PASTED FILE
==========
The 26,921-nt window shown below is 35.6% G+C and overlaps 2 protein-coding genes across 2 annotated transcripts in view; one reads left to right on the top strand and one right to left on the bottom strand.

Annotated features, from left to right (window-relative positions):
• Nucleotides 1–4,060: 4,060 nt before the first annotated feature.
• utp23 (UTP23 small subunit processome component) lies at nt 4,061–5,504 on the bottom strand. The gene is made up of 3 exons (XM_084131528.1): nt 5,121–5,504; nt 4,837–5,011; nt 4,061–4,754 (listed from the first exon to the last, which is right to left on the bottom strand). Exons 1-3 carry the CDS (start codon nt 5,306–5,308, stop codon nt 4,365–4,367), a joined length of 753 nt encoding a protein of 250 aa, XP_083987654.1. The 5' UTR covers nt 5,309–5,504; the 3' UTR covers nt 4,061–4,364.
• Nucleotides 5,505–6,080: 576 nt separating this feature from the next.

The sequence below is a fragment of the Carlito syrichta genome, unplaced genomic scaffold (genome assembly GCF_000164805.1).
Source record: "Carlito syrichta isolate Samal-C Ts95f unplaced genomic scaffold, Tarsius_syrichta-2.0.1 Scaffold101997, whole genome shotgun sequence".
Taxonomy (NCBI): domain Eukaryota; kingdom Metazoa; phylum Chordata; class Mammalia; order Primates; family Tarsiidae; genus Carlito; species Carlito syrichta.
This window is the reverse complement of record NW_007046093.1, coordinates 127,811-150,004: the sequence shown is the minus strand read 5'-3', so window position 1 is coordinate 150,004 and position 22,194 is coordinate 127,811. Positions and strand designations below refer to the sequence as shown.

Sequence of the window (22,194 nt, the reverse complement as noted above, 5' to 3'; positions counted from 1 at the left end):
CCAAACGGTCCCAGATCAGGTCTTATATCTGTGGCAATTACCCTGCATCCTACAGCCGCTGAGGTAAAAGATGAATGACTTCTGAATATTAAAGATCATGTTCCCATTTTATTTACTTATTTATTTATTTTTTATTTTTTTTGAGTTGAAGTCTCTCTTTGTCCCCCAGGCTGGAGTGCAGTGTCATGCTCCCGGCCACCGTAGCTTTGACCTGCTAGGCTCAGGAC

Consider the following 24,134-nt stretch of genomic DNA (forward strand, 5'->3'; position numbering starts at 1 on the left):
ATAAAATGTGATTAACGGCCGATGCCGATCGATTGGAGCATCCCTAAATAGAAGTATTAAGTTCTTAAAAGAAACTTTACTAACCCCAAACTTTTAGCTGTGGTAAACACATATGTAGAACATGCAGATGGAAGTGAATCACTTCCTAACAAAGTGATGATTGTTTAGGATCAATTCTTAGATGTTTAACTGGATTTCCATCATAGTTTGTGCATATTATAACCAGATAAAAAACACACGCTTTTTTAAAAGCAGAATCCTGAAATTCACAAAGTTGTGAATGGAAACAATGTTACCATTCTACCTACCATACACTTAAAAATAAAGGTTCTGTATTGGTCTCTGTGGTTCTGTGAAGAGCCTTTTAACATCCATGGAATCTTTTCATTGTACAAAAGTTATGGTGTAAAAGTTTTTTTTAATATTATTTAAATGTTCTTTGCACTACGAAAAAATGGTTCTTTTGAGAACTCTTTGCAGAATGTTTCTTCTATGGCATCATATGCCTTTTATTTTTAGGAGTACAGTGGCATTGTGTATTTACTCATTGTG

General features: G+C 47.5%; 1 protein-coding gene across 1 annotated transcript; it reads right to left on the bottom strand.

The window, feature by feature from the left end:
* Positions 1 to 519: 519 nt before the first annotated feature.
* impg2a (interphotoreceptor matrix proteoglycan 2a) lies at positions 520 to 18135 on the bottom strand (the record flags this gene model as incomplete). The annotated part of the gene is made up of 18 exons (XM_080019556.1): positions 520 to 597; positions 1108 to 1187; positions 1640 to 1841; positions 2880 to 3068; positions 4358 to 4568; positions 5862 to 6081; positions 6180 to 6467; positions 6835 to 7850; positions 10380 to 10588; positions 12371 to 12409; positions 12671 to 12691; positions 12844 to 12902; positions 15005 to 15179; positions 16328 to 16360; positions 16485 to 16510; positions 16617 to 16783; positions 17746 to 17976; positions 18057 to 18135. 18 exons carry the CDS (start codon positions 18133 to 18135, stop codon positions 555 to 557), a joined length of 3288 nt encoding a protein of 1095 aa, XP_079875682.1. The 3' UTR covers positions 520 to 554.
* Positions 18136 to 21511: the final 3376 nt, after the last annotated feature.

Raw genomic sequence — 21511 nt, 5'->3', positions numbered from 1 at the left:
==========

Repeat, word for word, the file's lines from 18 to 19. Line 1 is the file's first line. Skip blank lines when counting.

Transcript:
* Positions 18136 to 21511: the final 3376 nt, after the last annotated feature.

Raw genomic sequence — 21511 nt, 5'->3', positions numbered from 1 at the left: